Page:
#MotivationalMonday: 5 Ways to Do You

For some of us, it is a continuous struggle to live life on our own terms. From my experience, finding out what you really want takes a lot of trial and error and most importantly, courage. Courage is so important because it requires you to often stand alone, move with incomplete information, and bare the burden of others’ limitations or expectations about how you ought to live.

To remain focused on living how you want to live despite what people think, here are five gentle reminders to help you keep “doing you” at all times.

1. In many cases, rules are simply suggestions.

I was having a conversation with a girlfriend the other day about life. She told me that she is a person that “follows the rules.” I looked around and asked in earnest, “Which rules?” Outside of speed limits and tax laws, where as a society, we (mostly) obey for national safety, I didn’t quite understand what she was talking about.

I asked her to elaborate. When we got into it, she listed all of the right things that she did with her life: she goes to church, she works hard, she puts herself last. When I asked her if she liked these rules she said, “No,” but felt that she had to continue to follow them because of how she was raised.

By the end of the conversation, I told my friend that my rules tend to work for me, change often, and allow me to feel some type of joy. And in the areas of my life that feel restricted and confining, I force myself to question my assumptions about those rules and their “rightness.” I often ask myself, “When did I learn this rule?” “Are there expectations to this rule?” “How does holding on to this rule help or hinder my goals of happiness, wealth, and peace?” With these reflective questions, I free myself to move more fluidly through life’s bumpy and uncertain terrain.

2. People speak through their lenses…and their limits. Recently, I learned not to fight with my mom about some of my professional and personal life choices. In the past, I would get so riled up when she wouldn’t validate or support how I approached a particular situation. Now, I’ve learned to accept it.  Why? Because we have different perspectives. While I admire all of the sacrifices that she made coming to this country from Antigua, I also understand that I wasn’t born in Antigua, nor was I raised in its British colonial mores of the 1940s and 1950s. I didn’t have to leave my home and become an immigrant in the United States during the 1960s and 1970s. That was all her.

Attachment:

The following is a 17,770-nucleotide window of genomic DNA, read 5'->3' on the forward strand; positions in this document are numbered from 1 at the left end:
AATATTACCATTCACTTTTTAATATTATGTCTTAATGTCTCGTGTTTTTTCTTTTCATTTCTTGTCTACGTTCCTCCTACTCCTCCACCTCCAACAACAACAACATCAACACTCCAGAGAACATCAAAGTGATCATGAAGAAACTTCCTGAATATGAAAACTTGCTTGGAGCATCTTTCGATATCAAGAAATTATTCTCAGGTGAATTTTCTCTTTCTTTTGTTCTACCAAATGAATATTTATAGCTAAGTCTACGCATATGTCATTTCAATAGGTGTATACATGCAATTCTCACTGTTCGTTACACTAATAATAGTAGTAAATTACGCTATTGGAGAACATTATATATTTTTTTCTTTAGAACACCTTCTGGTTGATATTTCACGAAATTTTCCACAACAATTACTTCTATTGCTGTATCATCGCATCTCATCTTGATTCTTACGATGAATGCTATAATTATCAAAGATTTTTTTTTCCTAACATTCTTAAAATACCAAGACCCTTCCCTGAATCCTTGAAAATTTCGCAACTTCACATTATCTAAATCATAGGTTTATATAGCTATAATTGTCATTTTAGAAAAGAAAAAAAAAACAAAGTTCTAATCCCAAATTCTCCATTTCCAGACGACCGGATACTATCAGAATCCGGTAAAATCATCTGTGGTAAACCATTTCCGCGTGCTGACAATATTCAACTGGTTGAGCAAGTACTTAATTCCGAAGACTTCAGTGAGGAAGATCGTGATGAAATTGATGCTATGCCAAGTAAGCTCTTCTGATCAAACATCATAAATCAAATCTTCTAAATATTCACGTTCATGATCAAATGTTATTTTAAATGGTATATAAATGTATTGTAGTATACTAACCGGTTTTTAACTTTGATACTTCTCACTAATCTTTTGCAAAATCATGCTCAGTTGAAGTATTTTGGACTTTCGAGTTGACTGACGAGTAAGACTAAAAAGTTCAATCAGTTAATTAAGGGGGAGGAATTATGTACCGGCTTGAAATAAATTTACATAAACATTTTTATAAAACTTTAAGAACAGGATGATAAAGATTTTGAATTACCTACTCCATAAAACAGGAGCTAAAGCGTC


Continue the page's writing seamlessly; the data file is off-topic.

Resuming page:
I , on the other hand, was born to a single mom in New York and raised as a first-generation American in the 1980s and 1990s. I knew nothing about villages and fetes, but I knew about blocks and block parties. We lived very different, yet both very valid life experiences. As an adult, it is my responsibility to appreciate where these experiences converge and where they diverge and sometimes realize (clutches my pearls) that mama won’t always know what’s right for me, but she will always be my mama and be loved. And that’s what really important.

3. Document your successes and failures on a regular basis. Having a clear track record of praise and lessons learned will fuel and ground you when you encounter naysayers and problem-finders. Not that you have to explain yourself, but depending on your mood and the relationship that you have with the person in question, it may be worth sharing how your life has greatly improved as a result of minding your own business and forging ahead toward the life that you want. It may inspire them to do the same or at least get off your back.

4. Remember that life’s short. Recently, I received an email from one of my former third grade students. He was prepping for his last year in high school. Almost a decade has passed, but I can still remember marveling at his writing skills like it was yesterday. But it wasn’t yesterday. That’s the important thing.  It wasn’t even two, three, or four years ago. It was ten full years. If you don’t live with intention, the time will pass anyway. Dying with regrets is probably one of my greatest fears. I use it to ensure that I won’t.

5. Security doesn’t negate freedom. When you have friends and family members giving you unsolicited advice about what you should do, it’s usually from a place of love and concern. They are trying to protect you from something, which often they can’t specifically name. In most cases, they don’t want you homeless and ashy on the street, which is admirable and quite understandable.

What they fail to realize is that your decision to pursue an unconventional path does not equate to you being without financial and personal security. In many cases, the pursuit of security over authenticity actually negatively affects your bottom line in the long run. There are many examples of people that suspend short-term security (leaving an unfulfilling job or relationship) to search for what works best for them. These “risk-takers” actually attract what they really want, and end up with a greater sense of security.

Being true to yourself is a lifelong process worth pursuing without apology. If you find that you are figuratively or literally saying “Sorry” for who you are and the decisions that you are making with your life, check your courage muscles. They may be underdeveloped.